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Inventory Management

Inventory Management

Health Care Inventory Management - Henry Schein Medical

Coordinating and Managing to Your Non-Acute Supply Chain

The responsibility of distribution and cost savings for both acute and non-acute sites is a top priority for you and your team. With the rapid pace of growth and acquisitions, achieving efficiency in the non-acute space is becoming more difficult with limited resources.

Many supply chain leaders believe that applying the same processes and solutions that work in the acute space to the non-acute space will result in effective and efficient outcomes.

However, many underestimate the complexities that arise due to the fragmented nature of the non-acute segment. Applying a one-size fits all approach to your non-acute sites may waste time and resources while exposing your health system to significant risk.

Clinical staff and supply chain functions - Henry Schein Medical

According to the Health Industry Distributors Association, clinicians spend, on average, 20% of their workweek on inventory management and supply chain functions. That's over 400 hours a year per employee; this is way too much time spent away from patients. To make matters worse, these individuals are often not trained in supply chain best practices, making them more prone to mistakes that can lead to mishandled and wasted inventory.

While streamlining these processes and functions may be manageable in an acute setting, the sheer volume of different locations, staff members, and stocking locations in the non-acute segment increases cost exponentially.

Consider an IDN with 250 non-acute care sites, each of which has its own supply chain standards, processes, and technology. If just one nurse at each site is spending 20% of his or her time focused on supply chain functions, your system is wasting $3.5 million a year¹ in the non-acute space. This significant waste is a direct result of assigning nurses to handle tasks that they haven't been equipped to manage.

How much time are the clinical staff in your non-acute care sites spending on supply chain tasks?

Without a Non-Acute Partner, One Recall Triggers One Hundred Phone Calls

When the FDA announced a voluntary recall for sodium chloride in 2018, we had an affected customer with central distribution and management of about 100 non-acute sites. The supply chain director, Martha, was informed of the recall, but had no efficient way of identifying all the saline in her non-acute locations. She had to drop everything and make direct phone calls to 100 sites and identify which locations were impacted by the recall. These calls took her two full days to complete and countless hours were spent by the employees at each site to search, identify, record, and provide information on their saline supply.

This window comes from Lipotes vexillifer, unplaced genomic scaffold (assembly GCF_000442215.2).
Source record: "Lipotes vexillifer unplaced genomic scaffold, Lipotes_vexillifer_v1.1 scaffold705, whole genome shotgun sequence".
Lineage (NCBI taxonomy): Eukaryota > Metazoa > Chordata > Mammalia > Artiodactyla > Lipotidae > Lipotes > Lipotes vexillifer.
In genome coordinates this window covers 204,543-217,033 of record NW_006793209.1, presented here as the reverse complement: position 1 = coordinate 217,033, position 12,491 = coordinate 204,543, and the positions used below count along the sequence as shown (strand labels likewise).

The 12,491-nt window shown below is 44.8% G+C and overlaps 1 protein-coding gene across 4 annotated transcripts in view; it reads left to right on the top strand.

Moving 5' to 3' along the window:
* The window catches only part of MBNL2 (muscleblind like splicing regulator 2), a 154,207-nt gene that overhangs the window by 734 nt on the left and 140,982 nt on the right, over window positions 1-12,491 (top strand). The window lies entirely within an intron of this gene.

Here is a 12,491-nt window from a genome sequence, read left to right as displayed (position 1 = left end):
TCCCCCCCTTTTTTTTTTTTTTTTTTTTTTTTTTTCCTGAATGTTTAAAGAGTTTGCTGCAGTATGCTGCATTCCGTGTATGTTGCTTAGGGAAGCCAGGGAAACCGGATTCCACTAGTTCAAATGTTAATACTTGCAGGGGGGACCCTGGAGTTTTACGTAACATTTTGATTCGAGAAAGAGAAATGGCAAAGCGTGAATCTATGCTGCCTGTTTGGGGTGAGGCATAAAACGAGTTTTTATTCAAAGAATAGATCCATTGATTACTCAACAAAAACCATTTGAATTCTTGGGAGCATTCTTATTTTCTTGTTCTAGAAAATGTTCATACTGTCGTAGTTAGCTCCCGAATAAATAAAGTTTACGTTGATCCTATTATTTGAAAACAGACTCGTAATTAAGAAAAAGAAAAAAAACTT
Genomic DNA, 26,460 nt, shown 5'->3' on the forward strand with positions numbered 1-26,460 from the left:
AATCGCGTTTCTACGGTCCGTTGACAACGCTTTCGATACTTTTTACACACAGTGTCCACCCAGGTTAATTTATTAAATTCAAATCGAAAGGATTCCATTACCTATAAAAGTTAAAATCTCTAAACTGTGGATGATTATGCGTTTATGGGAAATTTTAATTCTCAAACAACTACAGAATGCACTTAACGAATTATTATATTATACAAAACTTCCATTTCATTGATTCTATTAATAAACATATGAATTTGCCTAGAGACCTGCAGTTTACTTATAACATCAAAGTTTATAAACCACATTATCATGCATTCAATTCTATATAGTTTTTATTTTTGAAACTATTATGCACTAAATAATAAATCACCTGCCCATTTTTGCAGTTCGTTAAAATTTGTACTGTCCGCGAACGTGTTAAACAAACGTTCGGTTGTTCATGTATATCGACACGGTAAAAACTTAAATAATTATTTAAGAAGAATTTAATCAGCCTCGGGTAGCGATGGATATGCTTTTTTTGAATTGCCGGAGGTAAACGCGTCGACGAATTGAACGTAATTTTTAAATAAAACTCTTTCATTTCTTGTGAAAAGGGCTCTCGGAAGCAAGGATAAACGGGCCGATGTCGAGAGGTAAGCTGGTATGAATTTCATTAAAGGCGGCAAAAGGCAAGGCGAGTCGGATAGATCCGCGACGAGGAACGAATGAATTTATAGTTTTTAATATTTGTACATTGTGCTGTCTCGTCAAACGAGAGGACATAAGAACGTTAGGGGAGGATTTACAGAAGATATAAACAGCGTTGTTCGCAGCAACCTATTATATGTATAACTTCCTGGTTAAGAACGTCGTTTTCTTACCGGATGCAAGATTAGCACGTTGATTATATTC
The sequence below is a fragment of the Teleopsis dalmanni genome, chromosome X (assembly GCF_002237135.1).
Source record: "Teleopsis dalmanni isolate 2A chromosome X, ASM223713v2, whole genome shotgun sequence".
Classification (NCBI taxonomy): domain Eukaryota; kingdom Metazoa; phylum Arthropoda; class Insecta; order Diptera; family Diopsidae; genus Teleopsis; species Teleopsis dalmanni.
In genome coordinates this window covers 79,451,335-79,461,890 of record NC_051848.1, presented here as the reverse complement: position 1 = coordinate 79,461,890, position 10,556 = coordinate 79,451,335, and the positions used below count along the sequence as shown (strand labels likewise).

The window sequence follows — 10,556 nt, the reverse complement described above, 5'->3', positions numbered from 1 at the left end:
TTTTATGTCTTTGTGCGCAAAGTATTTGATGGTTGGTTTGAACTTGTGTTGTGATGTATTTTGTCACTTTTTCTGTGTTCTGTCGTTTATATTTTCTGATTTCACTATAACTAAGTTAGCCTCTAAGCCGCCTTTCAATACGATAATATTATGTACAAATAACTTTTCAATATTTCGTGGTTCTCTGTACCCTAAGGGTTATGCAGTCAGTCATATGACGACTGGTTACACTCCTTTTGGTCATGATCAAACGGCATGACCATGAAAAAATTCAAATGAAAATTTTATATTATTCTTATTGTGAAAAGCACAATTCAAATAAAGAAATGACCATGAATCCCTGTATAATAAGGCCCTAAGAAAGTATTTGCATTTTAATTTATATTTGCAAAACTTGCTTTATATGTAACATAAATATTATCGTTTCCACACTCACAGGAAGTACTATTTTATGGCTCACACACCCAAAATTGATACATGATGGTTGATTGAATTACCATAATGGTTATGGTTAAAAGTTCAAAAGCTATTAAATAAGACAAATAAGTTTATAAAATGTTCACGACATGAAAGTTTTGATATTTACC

On top of all of this, Martha had to reallocate existing resources to transport and process all of the recalled saline bags.

At the end of this ordeal, she questioned why there wasn't a more efficient way to manage this and future recalls.

How equipped are you to manage recalls across all of your non-acute locations?

What if you could eliminate the non-acute administrative burden that falls onto your team, allowing them to focus on more strategic priorities? Many supply chain leaders have transferred this burden to a distribution partner with a specific focus on the non-acute market. This allows them to decrease their risk and reallocate resources to focus on expense reduction, increasing efficiencies, and eliminating waste.

If you were to adopt a non-acute supply chain strategy like this, how would it impact your organization?

How Can A Non-Acute Distribution Partner Improve Your Supply Chain?

Contract Compliance
By conducting regular business reviews, at a frequency determined by the needs of your organization, your distribution partner can help uncover actionable insights from your total spend.

Formulary Standardization
A comprehensive formulary standardization process offers you options for all equipment and product categories, including premium, value, and economy brands, thereby maximizing the number of treatment options you can make available to patients. Work with your distribution partner to determine the offering that is right for your sites, one that will ultimately improve your cost savings and patient satisfaction.

Reimbursement Changes
Your distributor can help you effectively leverage the industry knowledge of manufacturing partners to help ensure that all levels of your health care organization are aware of reimbursement and technology changes.

Just-in-Time (JIT) Small Packages and Low UOM
Partnering with a distributor that is an expert in low unit-of-measure supply chains can provide you with efficiencies while ensuring order accuracy.

By leveraging non-acute expertise, you can ease the administrative burden, mitigate risk, and improve efficiencies by driving standards throughout the organization.

1. Assuming an average nurse's salary of $70,000 (https://www.bls.gov/ooh/healthcare/registered-nurses.htm)

Learn more about improving efficiency and minimizing risk in the articles below:

Improving Efficiency and Minimizing Risk
Inventory Management
Revenue Cycle Management
Point-of-Care Testing (POCT)
Telehealth